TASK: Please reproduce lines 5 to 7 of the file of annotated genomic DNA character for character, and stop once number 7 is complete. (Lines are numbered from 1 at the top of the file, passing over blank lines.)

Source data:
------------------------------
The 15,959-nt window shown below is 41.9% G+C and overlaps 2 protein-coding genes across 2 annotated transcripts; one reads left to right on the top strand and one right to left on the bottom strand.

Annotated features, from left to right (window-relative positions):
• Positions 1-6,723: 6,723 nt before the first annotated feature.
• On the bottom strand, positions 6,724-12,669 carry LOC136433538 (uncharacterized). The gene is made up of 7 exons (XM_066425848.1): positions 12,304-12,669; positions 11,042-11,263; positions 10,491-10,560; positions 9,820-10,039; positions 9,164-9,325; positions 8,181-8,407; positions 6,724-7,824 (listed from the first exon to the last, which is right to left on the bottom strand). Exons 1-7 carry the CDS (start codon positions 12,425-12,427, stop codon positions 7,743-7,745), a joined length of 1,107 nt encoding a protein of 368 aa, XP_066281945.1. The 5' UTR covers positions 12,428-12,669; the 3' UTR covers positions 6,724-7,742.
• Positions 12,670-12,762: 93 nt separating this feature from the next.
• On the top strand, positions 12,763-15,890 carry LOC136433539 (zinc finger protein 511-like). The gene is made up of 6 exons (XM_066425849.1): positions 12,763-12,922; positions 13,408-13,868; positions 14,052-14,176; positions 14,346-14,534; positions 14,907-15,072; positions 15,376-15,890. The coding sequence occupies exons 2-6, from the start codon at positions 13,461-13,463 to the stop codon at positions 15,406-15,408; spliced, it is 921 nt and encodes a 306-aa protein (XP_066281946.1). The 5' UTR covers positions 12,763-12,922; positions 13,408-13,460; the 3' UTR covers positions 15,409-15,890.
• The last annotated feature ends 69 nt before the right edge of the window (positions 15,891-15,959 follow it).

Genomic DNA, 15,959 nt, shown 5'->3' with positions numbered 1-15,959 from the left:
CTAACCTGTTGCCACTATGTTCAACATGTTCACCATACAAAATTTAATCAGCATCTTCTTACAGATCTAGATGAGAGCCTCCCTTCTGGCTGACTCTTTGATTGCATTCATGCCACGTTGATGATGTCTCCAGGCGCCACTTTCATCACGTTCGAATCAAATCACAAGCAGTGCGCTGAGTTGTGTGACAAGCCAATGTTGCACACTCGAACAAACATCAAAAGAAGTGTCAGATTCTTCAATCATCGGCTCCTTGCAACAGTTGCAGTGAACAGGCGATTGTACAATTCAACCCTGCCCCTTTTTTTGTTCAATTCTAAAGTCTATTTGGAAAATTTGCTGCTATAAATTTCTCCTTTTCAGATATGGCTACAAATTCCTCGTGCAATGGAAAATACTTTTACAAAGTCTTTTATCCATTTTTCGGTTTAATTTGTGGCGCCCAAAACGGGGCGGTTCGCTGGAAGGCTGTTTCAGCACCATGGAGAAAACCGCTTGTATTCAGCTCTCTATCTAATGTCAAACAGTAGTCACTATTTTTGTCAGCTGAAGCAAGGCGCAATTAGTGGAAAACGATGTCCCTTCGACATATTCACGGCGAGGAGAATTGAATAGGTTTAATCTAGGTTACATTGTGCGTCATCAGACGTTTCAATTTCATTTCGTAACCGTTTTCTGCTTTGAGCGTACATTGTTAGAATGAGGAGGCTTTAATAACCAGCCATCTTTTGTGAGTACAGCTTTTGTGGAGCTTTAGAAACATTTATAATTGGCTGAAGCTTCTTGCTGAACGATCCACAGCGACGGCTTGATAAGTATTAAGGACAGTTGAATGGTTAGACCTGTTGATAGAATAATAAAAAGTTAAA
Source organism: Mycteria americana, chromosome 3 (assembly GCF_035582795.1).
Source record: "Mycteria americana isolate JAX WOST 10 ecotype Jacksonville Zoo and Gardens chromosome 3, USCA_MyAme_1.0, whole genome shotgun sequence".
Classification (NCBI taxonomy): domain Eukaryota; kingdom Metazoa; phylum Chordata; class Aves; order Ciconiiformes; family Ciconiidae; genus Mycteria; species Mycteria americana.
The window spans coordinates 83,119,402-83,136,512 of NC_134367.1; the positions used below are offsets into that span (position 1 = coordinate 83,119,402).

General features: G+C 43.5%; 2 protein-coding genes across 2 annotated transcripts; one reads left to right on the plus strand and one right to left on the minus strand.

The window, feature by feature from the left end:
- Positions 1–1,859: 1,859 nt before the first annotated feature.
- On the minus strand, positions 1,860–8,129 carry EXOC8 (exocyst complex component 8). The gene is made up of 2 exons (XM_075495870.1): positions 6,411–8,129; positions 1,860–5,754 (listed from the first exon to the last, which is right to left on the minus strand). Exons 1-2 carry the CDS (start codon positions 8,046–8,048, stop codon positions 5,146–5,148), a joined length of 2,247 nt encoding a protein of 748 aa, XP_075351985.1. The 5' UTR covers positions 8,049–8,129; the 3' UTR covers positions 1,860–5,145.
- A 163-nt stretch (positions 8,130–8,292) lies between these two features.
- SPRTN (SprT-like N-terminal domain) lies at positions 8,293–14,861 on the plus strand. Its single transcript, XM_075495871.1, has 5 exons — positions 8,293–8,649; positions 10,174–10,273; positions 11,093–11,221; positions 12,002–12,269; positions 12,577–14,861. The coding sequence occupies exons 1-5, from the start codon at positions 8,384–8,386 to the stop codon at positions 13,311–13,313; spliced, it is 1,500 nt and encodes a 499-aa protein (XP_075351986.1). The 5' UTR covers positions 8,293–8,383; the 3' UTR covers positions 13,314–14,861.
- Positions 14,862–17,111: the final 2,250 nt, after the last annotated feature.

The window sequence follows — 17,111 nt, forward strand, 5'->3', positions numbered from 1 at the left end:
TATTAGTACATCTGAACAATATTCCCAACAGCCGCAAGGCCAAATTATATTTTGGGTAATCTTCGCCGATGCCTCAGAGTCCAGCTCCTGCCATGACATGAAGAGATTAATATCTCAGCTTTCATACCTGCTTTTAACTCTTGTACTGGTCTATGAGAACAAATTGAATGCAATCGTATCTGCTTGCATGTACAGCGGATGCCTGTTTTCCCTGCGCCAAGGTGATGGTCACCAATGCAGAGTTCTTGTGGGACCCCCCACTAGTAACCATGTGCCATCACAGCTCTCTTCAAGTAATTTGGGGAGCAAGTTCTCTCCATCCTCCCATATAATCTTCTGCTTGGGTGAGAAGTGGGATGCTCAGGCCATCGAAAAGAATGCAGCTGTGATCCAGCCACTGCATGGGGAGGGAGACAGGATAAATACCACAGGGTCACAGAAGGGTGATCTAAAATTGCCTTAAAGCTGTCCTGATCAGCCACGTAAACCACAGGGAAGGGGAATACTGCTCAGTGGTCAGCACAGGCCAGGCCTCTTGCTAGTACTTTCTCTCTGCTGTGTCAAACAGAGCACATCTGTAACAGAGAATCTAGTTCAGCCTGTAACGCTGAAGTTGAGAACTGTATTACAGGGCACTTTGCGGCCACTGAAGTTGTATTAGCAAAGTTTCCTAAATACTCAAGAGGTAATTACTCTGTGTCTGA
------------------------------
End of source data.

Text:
• Positions 12,670-12,762: 93 nt separating this feature from the next.
• On the top strand, positions 12,763-15,890 carry LOC136433539 (zinc finger protein 511-like). The gene is made up of 6 exons (XM_066425849.1): positions 12,763-12,922; positions 13,408-13,868; positions 14,052-14,176; positions 14,346-14,534; positions 14,907-15,072; positions 15,376-15,890. The coding sequence occupies exons 2-6, from the start codon at positions 13,461-13,463 to the stop codon at positions 15,406-15,408; spliced, it is 921 nt and encodes a 306-aa protein (XP_066281946.1). The 5' UTR covers positions 12,763-12,922; positions 13,408-13,460; the 3' UTR covers positions 15,409-15,890.
• The last annotated feature ends 69 nt before the right edge of the window (positions 15,891-15,959 follow it).